The Keats Brothers, on the other hand, is generously illustrated.

And I am the sort of sad person who revels in extraneous details like knowing the name of the gardener at Wentworth Place (old Philips) and the name of the Dilke dog (Boxer) so I'm a very happy bunny at the moment. Poor Haydon needs a Gigante.



Poor Hayden spoke well enough for (and about) himself, sometimes, if not frequently, embellishing what he did say (and wrote). Thanks to him for Keats's life-mask and the "Immortal Dinner," but other than that, he was, to me an egotistical mooch who really, at most times, probably thought more of himself than was warranted.
His journals were published at one time and comprise five volumes!! Believe it or not, one of these days I'd like to purchase them; even though I don't care much for him (that should be obvious!!), he was a friend of Keats, and therein lies his importance(=term to be used lightly).

Re: George Keats: "The Keats Brothers: The Life of John and

PostPosted: Sun Jan 01, 2012 9:06 am
by MrsRsCat
Hi Ennis,
Haydon was potty though that is hardly a scientific word I know. Probably genetic given both his sons went the same way. But from the snippets of his journals I have read he had a caustic sense of humour and paints a vivid picture (rather better than his overblown canvases) of his life and times, when his persecution complex wasn't getting the better of him.
His account of the Hampstead breakfast party where everyone, including Keats, was left hungry even before it was found Bess Kent had tried to drown herself in the muddy pond is a hoot.
Pity someone doesn't bring out a condensed version of the journals, with the inevitable rants cut out.

Re: George Keats: "The Keats Brothers: The Life of John and

PostPosted: Wed Jan 04, 2012 2:08 pm
by Cath
MrsRsCat wrote:Probably genetic given both his sons went the same way."


I knew that Haydon had sons but not what happened to them. I'd heard that one (FW Haydon) wrote a memoir published along with his father's correspondence in 1876. Did they also die by their own hand?

Seldom have I read a biography that was so leaden, with so little feeling for the subject."


Oh no, I was looking forward to reading the O'Keeffe book! I'm still going to try it, Haydon is so fascinating. I can imagine his grandiosity and egocentricity made it exceptionally difficult for his friends to get along with him, though. Does O'Keeffe say anything interesting about Keats?

Re: George Keats: "The Keats Brothers: The Life of John and

PostPosted: Tue Jan 10, 2012 2:13 pm
by Cath
Another review of this book can be found here:

http://www.literaryreview.co.uk/Perry_nov_11.html

Re: George Keats: "The Keats Brothers: The Life of John and

PostPosted: Wed Jan 11, 2012 6:39 pm
by Cybele
What a wonderful review. Thanks for posting it, Cath.

I've been meaning to post a review of sorts of “The Keats Brothers.” (by Denise Gigante)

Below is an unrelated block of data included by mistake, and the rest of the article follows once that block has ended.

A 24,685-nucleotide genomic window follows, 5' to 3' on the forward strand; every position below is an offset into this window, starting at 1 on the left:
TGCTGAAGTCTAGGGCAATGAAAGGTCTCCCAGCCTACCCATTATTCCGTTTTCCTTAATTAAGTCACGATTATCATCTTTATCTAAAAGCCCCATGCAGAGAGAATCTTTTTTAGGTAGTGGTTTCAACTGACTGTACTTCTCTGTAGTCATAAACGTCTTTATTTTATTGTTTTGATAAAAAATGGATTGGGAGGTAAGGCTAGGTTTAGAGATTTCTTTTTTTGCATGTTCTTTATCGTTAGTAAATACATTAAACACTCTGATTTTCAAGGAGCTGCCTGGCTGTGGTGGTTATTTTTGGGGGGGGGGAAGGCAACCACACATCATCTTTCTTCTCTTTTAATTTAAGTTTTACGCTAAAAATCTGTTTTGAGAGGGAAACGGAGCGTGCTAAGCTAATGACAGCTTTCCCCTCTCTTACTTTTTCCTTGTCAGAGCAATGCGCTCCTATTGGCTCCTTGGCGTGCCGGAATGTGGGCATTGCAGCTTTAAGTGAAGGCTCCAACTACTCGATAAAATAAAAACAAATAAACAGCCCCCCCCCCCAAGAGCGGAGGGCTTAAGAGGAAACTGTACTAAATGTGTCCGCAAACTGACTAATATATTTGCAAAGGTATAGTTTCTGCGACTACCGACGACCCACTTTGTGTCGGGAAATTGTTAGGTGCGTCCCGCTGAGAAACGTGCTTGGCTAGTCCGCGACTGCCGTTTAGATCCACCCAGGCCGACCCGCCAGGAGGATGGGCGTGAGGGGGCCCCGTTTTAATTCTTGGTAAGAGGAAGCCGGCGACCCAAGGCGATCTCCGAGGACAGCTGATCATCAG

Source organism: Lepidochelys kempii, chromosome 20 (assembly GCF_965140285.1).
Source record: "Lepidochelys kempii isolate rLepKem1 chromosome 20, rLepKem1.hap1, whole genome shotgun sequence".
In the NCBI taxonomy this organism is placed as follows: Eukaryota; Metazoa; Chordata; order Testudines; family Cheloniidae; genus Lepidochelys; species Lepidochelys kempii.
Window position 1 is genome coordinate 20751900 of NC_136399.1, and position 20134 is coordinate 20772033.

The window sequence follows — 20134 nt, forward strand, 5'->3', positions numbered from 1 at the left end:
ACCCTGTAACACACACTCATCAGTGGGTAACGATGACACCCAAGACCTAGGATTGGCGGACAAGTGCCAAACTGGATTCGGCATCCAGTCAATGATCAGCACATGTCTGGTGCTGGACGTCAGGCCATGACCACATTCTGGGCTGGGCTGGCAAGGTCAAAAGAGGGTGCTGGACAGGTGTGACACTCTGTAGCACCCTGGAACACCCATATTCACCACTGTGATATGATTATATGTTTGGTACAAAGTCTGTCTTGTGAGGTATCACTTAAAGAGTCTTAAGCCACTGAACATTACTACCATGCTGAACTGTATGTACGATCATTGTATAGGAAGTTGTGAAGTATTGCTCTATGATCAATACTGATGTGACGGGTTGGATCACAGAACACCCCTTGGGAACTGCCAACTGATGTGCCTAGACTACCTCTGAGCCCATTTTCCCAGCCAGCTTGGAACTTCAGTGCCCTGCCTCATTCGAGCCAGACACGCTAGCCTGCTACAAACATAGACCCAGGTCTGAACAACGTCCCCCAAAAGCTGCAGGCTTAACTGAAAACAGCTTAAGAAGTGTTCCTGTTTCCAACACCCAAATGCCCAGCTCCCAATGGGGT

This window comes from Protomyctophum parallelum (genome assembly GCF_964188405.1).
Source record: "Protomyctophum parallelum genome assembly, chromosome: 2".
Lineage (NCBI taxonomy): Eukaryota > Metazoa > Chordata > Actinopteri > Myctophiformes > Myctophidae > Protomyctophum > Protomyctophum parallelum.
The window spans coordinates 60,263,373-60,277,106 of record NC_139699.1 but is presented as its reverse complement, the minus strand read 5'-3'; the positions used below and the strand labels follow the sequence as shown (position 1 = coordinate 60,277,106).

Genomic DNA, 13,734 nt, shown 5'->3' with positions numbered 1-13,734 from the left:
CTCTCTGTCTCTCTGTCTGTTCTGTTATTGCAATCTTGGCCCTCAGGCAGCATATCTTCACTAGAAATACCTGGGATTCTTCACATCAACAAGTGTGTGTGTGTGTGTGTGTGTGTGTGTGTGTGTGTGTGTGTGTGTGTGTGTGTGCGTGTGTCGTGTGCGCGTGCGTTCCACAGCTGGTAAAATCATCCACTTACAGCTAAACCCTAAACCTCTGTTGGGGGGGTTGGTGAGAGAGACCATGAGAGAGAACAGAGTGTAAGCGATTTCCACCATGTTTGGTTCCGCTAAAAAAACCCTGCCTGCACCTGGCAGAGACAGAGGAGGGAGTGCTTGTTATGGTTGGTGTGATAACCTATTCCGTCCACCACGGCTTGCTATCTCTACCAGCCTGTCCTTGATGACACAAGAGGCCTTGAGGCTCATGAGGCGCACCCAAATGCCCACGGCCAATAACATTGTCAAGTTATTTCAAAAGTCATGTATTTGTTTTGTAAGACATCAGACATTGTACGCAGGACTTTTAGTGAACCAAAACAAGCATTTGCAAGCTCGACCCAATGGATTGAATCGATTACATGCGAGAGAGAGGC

I enthusiastically looked forward to the publication of this book. Many years back researching the life of the American Keats brother became a kind of hobby for me and I fantasized about writing a proper George Keats bio. Needless to say, Ms Gigante does a much better job than I could ever do. (The book is more about George than John, even though there is plenty contained in the pages about John, but, IMO, no new information.)

Gigante used many resources that were familiar to me, including George Flower's “Errors of Emigrants “ and Flower's and Birkbeck's “History of the English Settlement in Edwards County. . .” , as well as Naomi Kirk's unpublished thesis,”The Life of George Keats.”

Most Keats biographers pay only passing attention to the life of George Keats and do little to acknowledge George's personal and civic achievements. Usually viewed only through the understandably, but somewhat myopic, lens of how George and his departure for the New World affected his brother's work, Gigante's book details – really details – George & Georgiana's trip across the ocean and Allegheny mountains, their friendships with the Audubon & Bakewell families, George's unfortunate decision to invest in a riverboat with naturalist, John James Audubon, and the Keats family's life in the frontier town of Louisville, Kentucky.

What I loved about the book was this: Ms Gigante paid close attention to details and the book is full of wonderful minutia that allows the reader an inexpensive means of time travel. I could almost feel every bump of a carriage ride across the ancient Alleghenies and smell all the promise offered by that super-highway of the early 19th century, the Ohio River. There was lots of information about Georgiana (I came to the conclusion that I would have loved to have had her as a friend.) and early Louisville. The book is profusely illustrated, with photos of the Keats family's Louisville home, and photos (Yay for the photos!) of the aging matriarch, Georgiana.

What disappointed me? I'd hoped that Professor Gigante would clarify the confusing details surrounding the failed river boat venture. (I suspect that this remains impossible because this incident was confusing and complicated in 1819, and it was even more so after almost two centuries.)

I would have liked to seen more about the friendship between George and my favorite New England Transcendentalist, James Freeman Clarke. (But that's just me. I'm the only Clarke fan I know.) I would have liked, also, to see more about the family's ultimately strained friendship with feminist Margaret Fuller and her sister.`

I would have liked more information about George's civic activities. (He was a very busy guy!) The author listed many of them, but gave few details.

Just like MrsRCat, I rationed myself pages so that the book would last longer. I enjoyed the book immensely.